Not all quality measures that family physicians face actually improve patient care, lower cost, or deliver outcomes that are important to patients. In some cases, they can cause harm, encourage wasteful overtreatment, distract from meaningful health care interventions, or accelerate burnout.
Here are two ways physicians can respond to inappropriate quality measures:
• Advocate and educate. Discuss inappropriate quality measures and their use with your colleagues, your organization’s leadership, and your local, state, and national medical societies. Look for opportunities to express your views more publicly, such as by writing an opinion piece for a newspaper. Prioritize discussing how quality measures can affect patients, especially in terms of their harms and costs. Acknowledge the need to measure quality but advocate for de-implementing bad measures and for a more methodical, evidence-based approach to developing and implementing good ones. Emphasize the importance of measuring things that matter to patients.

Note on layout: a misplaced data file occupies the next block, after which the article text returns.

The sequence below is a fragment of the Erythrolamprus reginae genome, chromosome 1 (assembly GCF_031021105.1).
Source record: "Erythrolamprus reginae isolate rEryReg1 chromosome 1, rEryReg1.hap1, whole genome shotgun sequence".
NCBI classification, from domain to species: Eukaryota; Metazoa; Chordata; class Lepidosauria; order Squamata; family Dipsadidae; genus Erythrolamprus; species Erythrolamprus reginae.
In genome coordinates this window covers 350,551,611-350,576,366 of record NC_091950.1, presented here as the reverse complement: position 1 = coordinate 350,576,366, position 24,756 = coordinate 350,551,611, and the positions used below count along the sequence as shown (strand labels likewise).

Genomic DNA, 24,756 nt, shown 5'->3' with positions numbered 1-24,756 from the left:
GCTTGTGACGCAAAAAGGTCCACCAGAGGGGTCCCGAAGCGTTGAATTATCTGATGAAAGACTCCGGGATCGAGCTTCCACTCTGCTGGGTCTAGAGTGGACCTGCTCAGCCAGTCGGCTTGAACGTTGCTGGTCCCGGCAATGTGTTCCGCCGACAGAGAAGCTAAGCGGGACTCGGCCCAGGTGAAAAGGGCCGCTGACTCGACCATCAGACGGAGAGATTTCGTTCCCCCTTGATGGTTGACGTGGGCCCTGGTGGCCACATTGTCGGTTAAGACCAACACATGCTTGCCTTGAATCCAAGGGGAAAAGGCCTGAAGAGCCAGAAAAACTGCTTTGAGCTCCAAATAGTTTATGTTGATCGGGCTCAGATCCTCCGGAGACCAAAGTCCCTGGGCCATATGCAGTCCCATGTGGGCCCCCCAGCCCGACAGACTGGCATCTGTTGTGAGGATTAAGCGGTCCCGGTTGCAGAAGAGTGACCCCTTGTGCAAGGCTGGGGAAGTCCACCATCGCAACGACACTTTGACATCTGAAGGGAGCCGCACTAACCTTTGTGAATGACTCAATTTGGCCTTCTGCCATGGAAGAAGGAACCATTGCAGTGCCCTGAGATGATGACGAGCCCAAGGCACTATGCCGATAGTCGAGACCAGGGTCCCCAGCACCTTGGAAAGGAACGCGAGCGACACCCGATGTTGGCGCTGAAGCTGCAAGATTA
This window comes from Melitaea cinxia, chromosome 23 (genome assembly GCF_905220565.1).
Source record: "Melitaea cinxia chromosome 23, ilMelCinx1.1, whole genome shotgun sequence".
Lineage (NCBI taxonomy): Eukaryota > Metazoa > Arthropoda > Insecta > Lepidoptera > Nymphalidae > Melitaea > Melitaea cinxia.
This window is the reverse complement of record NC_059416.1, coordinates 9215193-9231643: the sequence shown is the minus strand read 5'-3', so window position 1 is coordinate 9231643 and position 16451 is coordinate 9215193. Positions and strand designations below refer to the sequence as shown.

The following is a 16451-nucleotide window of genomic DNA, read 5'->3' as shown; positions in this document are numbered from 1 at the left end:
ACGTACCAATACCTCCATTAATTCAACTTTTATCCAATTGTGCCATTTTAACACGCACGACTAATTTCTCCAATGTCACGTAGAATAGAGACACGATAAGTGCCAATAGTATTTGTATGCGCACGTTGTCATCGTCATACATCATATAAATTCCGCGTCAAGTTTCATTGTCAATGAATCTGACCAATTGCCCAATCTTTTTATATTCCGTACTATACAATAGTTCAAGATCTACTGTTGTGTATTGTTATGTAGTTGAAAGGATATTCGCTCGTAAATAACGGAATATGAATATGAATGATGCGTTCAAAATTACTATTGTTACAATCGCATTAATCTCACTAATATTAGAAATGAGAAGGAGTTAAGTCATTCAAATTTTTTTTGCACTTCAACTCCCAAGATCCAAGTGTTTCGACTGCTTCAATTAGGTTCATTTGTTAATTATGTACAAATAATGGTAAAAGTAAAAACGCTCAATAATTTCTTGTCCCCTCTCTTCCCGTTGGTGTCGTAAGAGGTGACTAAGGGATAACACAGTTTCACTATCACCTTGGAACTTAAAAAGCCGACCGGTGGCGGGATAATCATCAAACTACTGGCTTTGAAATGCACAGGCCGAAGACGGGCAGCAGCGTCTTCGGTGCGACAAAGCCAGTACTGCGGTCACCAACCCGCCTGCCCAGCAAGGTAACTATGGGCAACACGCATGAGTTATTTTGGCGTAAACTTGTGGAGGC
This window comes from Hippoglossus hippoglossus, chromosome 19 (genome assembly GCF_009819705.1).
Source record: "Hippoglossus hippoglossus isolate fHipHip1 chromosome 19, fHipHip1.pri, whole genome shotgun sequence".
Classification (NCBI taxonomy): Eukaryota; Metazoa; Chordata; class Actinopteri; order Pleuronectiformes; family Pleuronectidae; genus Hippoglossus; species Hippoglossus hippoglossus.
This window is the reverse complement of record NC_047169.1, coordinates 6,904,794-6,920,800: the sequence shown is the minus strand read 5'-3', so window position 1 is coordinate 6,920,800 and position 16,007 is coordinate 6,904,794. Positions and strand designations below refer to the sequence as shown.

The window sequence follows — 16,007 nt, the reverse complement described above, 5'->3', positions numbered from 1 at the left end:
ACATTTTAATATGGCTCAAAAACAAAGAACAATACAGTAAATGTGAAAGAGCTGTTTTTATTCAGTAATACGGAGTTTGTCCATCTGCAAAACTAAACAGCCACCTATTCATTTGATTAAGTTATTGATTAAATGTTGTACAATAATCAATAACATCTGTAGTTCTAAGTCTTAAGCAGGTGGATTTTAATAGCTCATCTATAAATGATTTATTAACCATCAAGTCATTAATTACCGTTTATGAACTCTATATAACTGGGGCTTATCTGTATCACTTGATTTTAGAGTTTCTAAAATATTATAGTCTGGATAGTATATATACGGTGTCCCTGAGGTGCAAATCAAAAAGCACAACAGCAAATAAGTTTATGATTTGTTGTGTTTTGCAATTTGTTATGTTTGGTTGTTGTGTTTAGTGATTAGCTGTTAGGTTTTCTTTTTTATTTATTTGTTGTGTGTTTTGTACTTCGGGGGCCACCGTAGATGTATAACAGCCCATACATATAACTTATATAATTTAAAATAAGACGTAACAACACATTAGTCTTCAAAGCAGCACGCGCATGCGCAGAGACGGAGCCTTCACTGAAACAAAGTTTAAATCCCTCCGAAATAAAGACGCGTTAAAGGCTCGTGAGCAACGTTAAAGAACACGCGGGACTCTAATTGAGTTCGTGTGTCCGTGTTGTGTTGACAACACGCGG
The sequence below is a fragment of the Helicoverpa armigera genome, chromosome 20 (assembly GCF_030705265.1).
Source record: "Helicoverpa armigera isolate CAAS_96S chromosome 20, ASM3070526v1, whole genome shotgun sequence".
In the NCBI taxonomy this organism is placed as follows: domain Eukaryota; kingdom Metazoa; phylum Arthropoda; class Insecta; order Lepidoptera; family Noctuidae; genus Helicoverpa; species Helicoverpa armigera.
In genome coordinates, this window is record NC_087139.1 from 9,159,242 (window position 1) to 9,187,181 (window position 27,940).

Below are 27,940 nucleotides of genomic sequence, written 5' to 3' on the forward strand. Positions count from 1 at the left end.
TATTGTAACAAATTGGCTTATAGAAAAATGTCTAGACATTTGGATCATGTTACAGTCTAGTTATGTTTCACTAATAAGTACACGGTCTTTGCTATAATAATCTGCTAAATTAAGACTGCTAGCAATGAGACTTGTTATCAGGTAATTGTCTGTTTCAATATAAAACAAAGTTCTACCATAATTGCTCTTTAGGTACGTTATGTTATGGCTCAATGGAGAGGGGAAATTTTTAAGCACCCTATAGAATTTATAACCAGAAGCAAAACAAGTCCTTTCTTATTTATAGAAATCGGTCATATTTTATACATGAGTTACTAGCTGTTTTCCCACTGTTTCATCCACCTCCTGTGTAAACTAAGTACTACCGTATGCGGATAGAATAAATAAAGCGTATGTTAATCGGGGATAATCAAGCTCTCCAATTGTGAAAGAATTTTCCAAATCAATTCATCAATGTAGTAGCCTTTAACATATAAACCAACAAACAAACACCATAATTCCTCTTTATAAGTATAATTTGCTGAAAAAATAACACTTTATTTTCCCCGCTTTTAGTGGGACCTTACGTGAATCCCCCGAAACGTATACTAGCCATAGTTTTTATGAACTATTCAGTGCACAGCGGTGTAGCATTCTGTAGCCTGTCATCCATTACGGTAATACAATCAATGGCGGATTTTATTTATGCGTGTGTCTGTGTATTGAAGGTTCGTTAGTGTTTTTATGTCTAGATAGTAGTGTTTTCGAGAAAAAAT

• Control what you can. If you are a leader in your practice, try to influence the selection of measures for which family physicians are accountable. Negotiate based on your understanding of which quality measures are appropriate and meaningful to physicians and patients. You may succeed in having some proposed measures excluded and others designated “for feedback only” and not used to affect compensation.
Read the full FPM article: “Quality Measures: How to Get Them Right.”
Sign up to receive FPM's free, weekly e-newsletter, "Quick Tips & Insights," featuring practical, peer-reviewed advice for improving practice, enhancing the patient experience, and developing a rewarding career.